RoboPet Planning Update

As the project stands right now, we have inserted a controller between the RoboPet’s IR receiver and its microcontroller. This means that we have some minimal control: we can issue any commands to it that you can do with the remote, and we can intercept any actual remote commands (giving us a means to talk to our own controller).

It’s a good start, and it’s time to plan out the next steps.

There are numerous problems to be solved on the way to true autonomy, many of which we have no idea are coming, so it’s pointless to try to chart the entire path to our goal. Instead, here is a short list of the most pressing ones.

  • Our robot lacks a name. Having a name is very trendy for members of the BBC (No Relation), so this little guy should have one too.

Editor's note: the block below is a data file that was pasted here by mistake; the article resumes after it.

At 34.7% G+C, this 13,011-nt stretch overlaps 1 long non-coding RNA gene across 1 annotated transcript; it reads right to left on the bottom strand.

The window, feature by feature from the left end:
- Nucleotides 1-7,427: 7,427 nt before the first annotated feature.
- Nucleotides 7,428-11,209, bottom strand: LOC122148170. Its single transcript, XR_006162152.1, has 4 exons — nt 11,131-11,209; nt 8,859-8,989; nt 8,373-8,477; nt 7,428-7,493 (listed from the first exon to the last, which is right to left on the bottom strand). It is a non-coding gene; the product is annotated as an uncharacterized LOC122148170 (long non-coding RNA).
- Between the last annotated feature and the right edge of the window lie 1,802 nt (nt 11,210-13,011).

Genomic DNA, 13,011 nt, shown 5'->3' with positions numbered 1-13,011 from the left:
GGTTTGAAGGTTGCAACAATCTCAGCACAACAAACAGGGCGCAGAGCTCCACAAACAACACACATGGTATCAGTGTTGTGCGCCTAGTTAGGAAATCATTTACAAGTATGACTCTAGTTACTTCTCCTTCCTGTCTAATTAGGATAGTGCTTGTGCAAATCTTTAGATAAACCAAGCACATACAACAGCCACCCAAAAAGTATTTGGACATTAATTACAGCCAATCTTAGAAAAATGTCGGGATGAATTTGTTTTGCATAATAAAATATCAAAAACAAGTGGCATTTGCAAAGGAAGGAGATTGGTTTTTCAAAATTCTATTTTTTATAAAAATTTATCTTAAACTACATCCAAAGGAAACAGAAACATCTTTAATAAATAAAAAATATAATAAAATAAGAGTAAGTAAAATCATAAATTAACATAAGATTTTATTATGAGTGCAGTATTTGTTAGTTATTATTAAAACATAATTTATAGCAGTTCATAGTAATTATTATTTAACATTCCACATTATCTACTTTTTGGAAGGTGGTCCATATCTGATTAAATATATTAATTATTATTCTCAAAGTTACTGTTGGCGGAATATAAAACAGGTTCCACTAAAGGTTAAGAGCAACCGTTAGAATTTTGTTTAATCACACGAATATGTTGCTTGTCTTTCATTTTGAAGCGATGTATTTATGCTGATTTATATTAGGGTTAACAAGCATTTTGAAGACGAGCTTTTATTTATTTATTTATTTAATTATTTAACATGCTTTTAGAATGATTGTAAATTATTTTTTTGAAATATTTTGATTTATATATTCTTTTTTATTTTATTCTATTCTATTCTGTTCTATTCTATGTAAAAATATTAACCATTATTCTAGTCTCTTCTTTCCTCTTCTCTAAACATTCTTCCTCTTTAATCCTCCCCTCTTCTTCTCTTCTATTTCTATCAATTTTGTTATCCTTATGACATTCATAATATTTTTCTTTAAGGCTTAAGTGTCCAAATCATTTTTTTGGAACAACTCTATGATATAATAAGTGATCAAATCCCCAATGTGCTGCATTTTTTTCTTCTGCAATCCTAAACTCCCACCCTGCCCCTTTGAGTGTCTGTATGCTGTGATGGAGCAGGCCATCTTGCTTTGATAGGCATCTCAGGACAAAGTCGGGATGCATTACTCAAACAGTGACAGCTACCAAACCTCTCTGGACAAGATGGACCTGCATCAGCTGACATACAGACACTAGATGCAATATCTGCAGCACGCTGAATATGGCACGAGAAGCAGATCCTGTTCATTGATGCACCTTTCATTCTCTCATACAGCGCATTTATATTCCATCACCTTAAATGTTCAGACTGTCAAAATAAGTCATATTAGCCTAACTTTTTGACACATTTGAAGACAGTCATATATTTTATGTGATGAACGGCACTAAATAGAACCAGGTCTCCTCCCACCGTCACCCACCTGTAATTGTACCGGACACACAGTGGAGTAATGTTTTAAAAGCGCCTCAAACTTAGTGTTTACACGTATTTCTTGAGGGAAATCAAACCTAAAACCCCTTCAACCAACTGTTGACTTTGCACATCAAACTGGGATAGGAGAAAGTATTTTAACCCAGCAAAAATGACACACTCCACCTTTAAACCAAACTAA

• It is not possible to power the Arduino using the existing power system: when the motors start to run, the voltage drops below 3 volts. This is too low even for the 3.3V version of our microcontroller.
  • The existing cliff detection borders on useless, so it is not safe to run the robot anywhere it could fall off a ledge.
  • The thing is constantly barking, whimpering, and making all kinds of very annoying sounds.
  • Our controller has no direct access to any sensors aside from the IR receiver. Since we can’t directly control the motors, access to the motor’s position sensors isn’t of much use — but it would be nice to be able to use the microphone and tilt sensors.
  • Our controller has no direct access to the motor operation.

The power situation is the most pressing, as it requires us to either use an umbilical cord or strap something to the outside of the body. Both of those restrict the robot’s motion. Solving this is our next project.

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